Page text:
The US and the Philippines are strengthening security ties as Beijing takes an increasingly aggressive stance in the region. The cooperation marks a change in direction.
Former Philippine President Rodrigo Duterte took a more Beijing-friendly position with hopes for China's economic support, putting aside territorial disputes in the South China Sea. At the same time, he distanced himself from the US, and relations deteriorated.
President Marcos, who took office last June, isn't so willing to compromise with China. He has made it clear he will not give up any territory.
The US has welcomed Marcos' approach, with visits to Manila by Vice President Kamala Harris last November and Defense Secretary Lloyd Austin in February.
The two countries have agreed to increase the number of bases available to US forces in the Philippines from five to nine. Three of the four new locations are at the northern end of the main island of Luzon, close to Taiwan. The other one is near disputed territory in the South China Sea.
These locations for the new shared military sites reflect the level of concern that the US holds about China's intent to annex Taiwan. They are also part of a Pentagon plan to decentralize its military presence in the region.
In 2021, General John Hyten, then Vice Chairman of the Joint Chiefs of Staff, revealed that the US military had been "miserably" defeated in a simulation of a Taiwan contingency. He pointed out that the concentration of forces in a few bases made them vulnerable.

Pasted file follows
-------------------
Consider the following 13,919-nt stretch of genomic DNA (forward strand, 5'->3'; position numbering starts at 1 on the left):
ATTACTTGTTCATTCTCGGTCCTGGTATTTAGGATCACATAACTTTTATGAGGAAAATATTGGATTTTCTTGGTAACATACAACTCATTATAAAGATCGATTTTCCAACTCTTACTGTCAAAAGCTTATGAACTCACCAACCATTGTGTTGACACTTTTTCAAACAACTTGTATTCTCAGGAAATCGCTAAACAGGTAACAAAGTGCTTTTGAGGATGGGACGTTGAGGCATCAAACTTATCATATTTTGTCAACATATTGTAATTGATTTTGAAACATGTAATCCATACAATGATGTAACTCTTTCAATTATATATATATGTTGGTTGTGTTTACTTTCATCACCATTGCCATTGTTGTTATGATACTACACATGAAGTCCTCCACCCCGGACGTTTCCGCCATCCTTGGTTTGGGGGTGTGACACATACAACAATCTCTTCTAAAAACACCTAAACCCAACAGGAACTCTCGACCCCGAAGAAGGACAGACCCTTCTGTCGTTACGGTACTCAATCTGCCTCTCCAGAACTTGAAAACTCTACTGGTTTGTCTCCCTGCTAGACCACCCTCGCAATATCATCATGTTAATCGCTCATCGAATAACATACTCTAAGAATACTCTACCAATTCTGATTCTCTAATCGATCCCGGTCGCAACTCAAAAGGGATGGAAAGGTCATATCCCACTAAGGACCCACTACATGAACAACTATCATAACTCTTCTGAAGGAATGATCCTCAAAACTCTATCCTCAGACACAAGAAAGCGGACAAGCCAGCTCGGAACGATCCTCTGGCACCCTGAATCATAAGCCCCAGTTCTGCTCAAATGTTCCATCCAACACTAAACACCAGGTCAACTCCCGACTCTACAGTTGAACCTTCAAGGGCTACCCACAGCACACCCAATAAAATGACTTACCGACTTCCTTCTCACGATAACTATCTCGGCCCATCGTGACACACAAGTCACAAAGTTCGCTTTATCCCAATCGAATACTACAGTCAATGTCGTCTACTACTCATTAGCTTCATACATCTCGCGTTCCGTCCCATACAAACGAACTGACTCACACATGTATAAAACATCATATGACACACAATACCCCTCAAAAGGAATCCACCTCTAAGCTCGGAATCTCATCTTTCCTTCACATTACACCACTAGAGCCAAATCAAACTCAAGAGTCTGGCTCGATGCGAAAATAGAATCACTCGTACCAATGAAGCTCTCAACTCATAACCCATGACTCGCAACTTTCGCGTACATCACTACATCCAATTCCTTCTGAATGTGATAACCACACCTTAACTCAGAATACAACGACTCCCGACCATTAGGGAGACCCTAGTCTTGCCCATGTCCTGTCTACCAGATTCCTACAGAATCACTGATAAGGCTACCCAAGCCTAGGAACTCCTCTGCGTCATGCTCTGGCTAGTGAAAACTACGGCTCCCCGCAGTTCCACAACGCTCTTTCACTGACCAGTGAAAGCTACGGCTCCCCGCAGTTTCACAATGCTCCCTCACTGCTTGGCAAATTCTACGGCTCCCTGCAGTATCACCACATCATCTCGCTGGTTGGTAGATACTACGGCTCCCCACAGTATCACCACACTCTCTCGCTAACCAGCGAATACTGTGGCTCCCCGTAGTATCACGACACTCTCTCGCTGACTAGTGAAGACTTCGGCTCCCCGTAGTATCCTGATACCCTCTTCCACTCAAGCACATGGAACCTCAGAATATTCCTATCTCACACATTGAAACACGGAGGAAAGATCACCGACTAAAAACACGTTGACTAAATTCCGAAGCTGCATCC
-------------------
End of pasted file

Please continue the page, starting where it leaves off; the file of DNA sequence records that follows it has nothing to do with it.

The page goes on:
Japanese Defense Ministry officials explain that those comments referred to the US facilities in Okinawa and Guam, and its aircraft carriers — all of which are vulnerable to Chinese ballistic missile attacks.
Since then, the dispersion of US forces has become an important issue. The speed at which the Philippines agreement has been negotiated and troops deployed indicates a sense of crisis.
China moves in on the Philippines
Since 2021, fleets of Chinese vessels have been anchoring in the waters that are part of the Philippines' exclusive economic zone, even blocking passage. In February this year, a Chinese coast guard vessel directed a military laser at a Philippine crew.
The incidents have informed the Philippines' decision to align itself more closely with the US.
Filipinos highlight risks
The current joint military exercise prompted a demonstration outside the US Embassy in Manila, with protesters arguing it puts the Philippines at risk. People who live near the Camilo Osias Naval Base in Cagayan province, which is now open for use by the US military, are worried the area could become a target for Chinese attacks.
President Marcos has repeatedly stressed that if a crisis in Taiwan occurs, his country "will be on the front line," noting, "it is impossible not to get involved."
On that track, the US and the Philippines are growing closer together while maintaining a watchful eye on public opinion.